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Two of the underage Georgians still detained

By Temuri Kiguradze
Friday, December 4
Two of the four Georgian teenagers captured last month are still being held in Tskhinvali jail by the South Ossetian separatist authorities.

On the night of December 2 the de facto leadership of the breakaway region agreed to free the two youngest detainees, 14 year old Giorgi Romelashvili and Aleko Tsabadze. However their older friends Levan Khmiadashvili, 17, and Viktor Buchukuri, 16, were sentenced to one year prison terms, accused of “violation of the South Ossetian border” and “possession of explosive materials.”

The boys were liberated after the Georgian side exchanged them for five South Ossetian residents held by Georgian law enforcers. Council of Europe Commissioner for Human Rights Thomas Hammarberg mediated the liberation and said that the other Georgian teens will be freed in 10 days according to agreements he has made with the de facto authorities. “Two boys are here; they go home tonight to their families. Two boys will be kept for another ten days and then they will be released; that is the situation,” stated the CoE Commissioner at a briefing in the village of Ergneti on Wednesday night.

The boys who have now returned to their home village of Tirdznisi have said that the South Ossetian militia “beat them” during the first day of their detention, but after that they were treated normally. Tsabadze and Romelashvili categorically deny having possessed any kind of explosives, saying that “Ossetians put the hand grenades in our bags”.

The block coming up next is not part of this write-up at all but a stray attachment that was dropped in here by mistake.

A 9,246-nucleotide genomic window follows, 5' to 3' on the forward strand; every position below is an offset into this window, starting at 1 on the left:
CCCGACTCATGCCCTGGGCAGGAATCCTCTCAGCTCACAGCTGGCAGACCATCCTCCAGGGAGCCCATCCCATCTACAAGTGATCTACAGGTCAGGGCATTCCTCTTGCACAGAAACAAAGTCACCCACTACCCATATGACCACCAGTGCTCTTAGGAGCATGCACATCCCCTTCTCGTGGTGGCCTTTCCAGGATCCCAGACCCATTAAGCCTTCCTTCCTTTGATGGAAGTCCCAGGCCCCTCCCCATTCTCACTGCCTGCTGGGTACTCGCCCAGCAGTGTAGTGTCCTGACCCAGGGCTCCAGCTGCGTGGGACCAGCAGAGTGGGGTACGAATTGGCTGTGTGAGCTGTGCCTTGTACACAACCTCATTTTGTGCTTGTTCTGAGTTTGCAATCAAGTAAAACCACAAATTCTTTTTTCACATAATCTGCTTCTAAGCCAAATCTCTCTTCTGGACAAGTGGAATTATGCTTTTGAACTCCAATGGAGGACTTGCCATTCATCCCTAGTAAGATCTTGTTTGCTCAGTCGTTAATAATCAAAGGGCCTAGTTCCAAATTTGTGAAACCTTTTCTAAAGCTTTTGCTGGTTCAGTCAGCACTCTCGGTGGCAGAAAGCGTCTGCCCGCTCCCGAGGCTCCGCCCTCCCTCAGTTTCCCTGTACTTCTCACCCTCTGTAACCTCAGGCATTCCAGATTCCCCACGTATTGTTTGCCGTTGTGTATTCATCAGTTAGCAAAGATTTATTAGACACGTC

The Council of Europe has made a special statement on the affair. “We welcome the release of two of the four Georgian teenagers held in Tskhinvali by the de facto authorities in the Georgian region of South Ossetia and their safe return to their families. At the same time we emphasise the absolute necessity of releasing the remaining two minors within the coming days as promised,” CoE Secretary General Thorbjorn Jagland and Chairperson of CoE Committee of Ministers Micheline Calmy-Rey said in a joint statement on December 3.

The release of the Georgian teenagers was welcomed by President Saakashvili's office. Manana Manjgaladze, the Presidential Administration’s Spokesperson, noted that the President was concerned by the "inhuman decision of the occupying forces" to keep the other two teenagers in Tskhinvali. She also said that the President was grateful to the CoE Human Rights Commissioner and the head of EU Monitoring Mission in Georgia for their contribution to the release of the Tirdznisi boys.

The four Georgian teenagers were detained on the night of November 4 near the administrative border with breakaway South Ossetia. The separatist authorities claimed that the boys had four hand grenades and some explosives with them. They are all pupils of the Tirdznisi village secondary school. The Georgian side has described this incident as the “kidnapping of Georgian citizens”, laying responsibility for it on the Russian troops who control both the Georgian separatist regions, Abkhazia and South Ossetia.

“The immoral behaviour of the Russian occupiers has turned into total terror. The Kremlin openly demonstrates that it ignores international law and the position of the international community. The syndrome of non-punishment has been rooted in the Russian authorities to such a depth that illegality has become a norm in Russian politics. Yet another clear example of the aforesaid is that the occupants openly fight even with minors and still hold the teenagers kidnapped from Tirdznisi village in prison. The Georgian side calls upon the international community and relevant international organisations to make an adequate assessment of the criminal activities of the Russian Government and use all means for the prevention of similar incidents,” said the Georgian Foreign Ministry in a special statement concerning the detentions of Georgian citizens in Abkhazia and South Ossetia published on December 2.